There are two ways in which a monetary system can be organized: Either the market chooses what is money, or the state does.

The money of the free market, of capitalism, has always been commodity money that is outside of political control. Wherever the trading public was free to choose, it picked commodities of fairly inelastic supply as monetary assets. Almost all societies, throughout all cultures and civilizations, have come to use precious metals as money.

Commodity money is apolitical money. Nobody can create it at will and use it to fund himself or to manipulate the economy. Crucially, human cooperation via trade does not stop at political borders, and commodity money has always transcended such borders. If gold was money this side of the border, it was usually equally money on the other side, regardless of whose image was printed on it:

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By contrast, complete paper money systems that have no link to an underlying commodity are always creations of politics. In such systems, money can be “printed” at essentially no cost and, thus, practically without limit. But not by everybody. Money printing is the privilege of the state and its central bank. Money, in this system, is entirely elastic. But it is political money and closely linked to political authority.

In a paper money world, if you cross a political border you have to swap your money for different money. All the efficiency of today’s 24-hours-a-day, multi-trillion-dollar foreign exchange market, which so easily impresses the untrained observer to whom it may epitomize global capitalism itself, is nothing but the market’s attempt to cope as best as possible with the inefficiency of monetary nationalism and monetary segregation that is the result of every national government wanting its own paper money under its own territorial political control.

To call this system capitalist means depriving the word “capitalism” of its meaning.
In this brave new system of fully elastic fiat money, we put our financial affairs not in the hands of the unfettered market, but in the hands of the state, of politicians and central bankers. This system is properly called a socialist one, not a capitalist one. And this system has failed.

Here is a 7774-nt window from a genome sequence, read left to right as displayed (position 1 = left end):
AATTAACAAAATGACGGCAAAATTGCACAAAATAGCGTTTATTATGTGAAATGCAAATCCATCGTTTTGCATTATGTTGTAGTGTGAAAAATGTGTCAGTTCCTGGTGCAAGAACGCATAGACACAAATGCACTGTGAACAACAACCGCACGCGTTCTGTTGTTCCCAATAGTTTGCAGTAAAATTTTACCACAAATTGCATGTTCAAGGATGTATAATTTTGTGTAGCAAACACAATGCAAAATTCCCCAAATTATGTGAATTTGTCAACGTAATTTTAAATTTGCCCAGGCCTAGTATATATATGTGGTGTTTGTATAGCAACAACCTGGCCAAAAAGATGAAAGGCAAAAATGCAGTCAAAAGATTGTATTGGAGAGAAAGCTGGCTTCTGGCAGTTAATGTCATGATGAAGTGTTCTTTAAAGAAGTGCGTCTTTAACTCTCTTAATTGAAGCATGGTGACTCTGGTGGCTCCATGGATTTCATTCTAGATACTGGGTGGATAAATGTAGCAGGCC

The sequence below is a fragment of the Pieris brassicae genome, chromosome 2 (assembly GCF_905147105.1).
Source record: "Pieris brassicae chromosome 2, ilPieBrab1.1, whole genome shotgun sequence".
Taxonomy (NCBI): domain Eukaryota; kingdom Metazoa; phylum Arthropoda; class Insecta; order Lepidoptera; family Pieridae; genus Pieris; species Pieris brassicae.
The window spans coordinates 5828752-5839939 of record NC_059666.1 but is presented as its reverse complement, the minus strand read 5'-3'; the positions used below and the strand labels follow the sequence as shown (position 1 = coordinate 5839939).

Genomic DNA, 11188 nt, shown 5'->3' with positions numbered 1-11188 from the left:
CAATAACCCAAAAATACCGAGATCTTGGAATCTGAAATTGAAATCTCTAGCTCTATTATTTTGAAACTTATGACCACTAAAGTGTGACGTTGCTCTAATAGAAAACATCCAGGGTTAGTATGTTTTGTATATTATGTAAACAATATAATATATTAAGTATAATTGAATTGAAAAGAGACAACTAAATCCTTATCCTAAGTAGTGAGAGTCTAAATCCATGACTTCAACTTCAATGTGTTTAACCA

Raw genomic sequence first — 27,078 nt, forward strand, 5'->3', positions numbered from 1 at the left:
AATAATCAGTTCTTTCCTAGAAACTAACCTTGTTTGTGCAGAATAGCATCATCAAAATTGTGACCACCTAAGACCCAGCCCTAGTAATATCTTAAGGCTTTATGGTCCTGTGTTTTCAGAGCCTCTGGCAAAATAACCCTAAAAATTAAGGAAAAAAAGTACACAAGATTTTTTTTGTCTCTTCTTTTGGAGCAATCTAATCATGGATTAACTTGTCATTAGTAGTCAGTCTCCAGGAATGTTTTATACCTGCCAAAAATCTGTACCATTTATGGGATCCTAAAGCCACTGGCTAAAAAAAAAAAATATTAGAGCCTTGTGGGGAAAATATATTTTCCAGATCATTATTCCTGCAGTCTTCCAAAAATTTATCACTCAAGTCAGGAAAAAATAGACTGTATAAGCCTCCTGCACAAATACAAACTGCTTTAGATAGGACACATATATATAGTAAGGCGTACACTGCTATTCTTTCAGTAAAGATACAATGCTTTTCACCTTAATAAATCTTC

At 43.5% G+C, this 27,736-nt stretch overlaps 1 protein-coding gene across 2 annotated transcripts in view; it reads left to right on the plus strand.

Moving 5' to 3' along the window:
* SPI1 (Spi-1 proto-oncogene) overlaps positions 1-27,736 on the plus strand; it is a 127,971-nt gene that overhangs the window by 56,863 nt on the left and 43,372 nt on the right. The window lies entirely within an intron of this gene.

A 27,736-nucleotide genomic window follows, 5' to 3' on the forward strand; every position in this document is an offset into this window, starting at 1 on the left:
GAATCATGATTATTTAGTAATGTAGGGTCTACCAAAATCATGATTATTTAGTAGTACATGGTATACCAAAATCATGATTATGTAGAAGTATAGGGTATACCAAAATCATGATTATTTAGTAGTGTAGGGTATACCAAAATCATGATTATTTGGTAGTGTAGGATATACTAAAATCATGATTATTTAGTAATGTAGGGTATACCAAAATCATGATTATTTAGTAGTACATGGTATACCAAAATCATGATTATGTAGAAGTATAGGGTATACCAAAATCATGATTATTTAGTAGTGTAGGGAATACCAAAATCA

Who are the beneficiaries?

For decades, this system has benefited the state, the banks, the wider financial industry — all of which have grown relative to any other section of society — and those who have assets to be used as collateral for leveraging the balance sheet: real estate, equity portfolios, company stock options. The costs of this system have been spread across the broader public via inflation and the occasional taxpayer bailout. This has been socialism for the rich.

Just like the first crisis of socialism — the collapse of the planned economies under Soviet guidance in 1989 — this crisis, the crisis of government-controlled finance, will also see the overthrow of the present establishment. Although the party leadership is still telling us that they have things under control: Fear not, comrades, with some deficit spending and some astute money printing, tractor production will soon reach targets again.

And just like the collapsing socialist state, the state-paper-money bureaucracy, too, has its true believers. People like Adam Posen, the Bank of England’s quantitative easing enthusiast, who maintains his childlike optimism for and unwavering faith in the power of the printing press. If £200 billion of newly printed money, cleverly placed by the apparatchiks into the coffers of the banks and government, have not solved the crisis, surely, the next £75 billion will. And why stop here? With another £175 billion or £275 billion or £375 billion, everybody in the U.K. should find a nicely paying job again. To people like Posen, the problem with the planned economy is not that it is planned, but that the plan wasn’t bold enough.

Mervyn King, on the other hand, strikes me as a more Gorbachev-like figure, not a nonbeliever, but too sceptical and too smart to be a fully signed-up party member. There is a fascinating interview with him from September of last year that got little attention in financial market circles, presumably, because it was part of a BBC history program on Chinese paper money, rather than on today’s monetary policy. The question asked was this: Are all paper money systems doomed to fail? King answers: No, he thinks, not all of them (although every single one has indeed failed), but he admits that the recent crisis has made him a bit more cautious in his assessment. Maybe the jury on whether paper money could be made to work at all was still out. Remarkable for a central banker, I thought.


Detlev Schlichter

The Daily Reckoning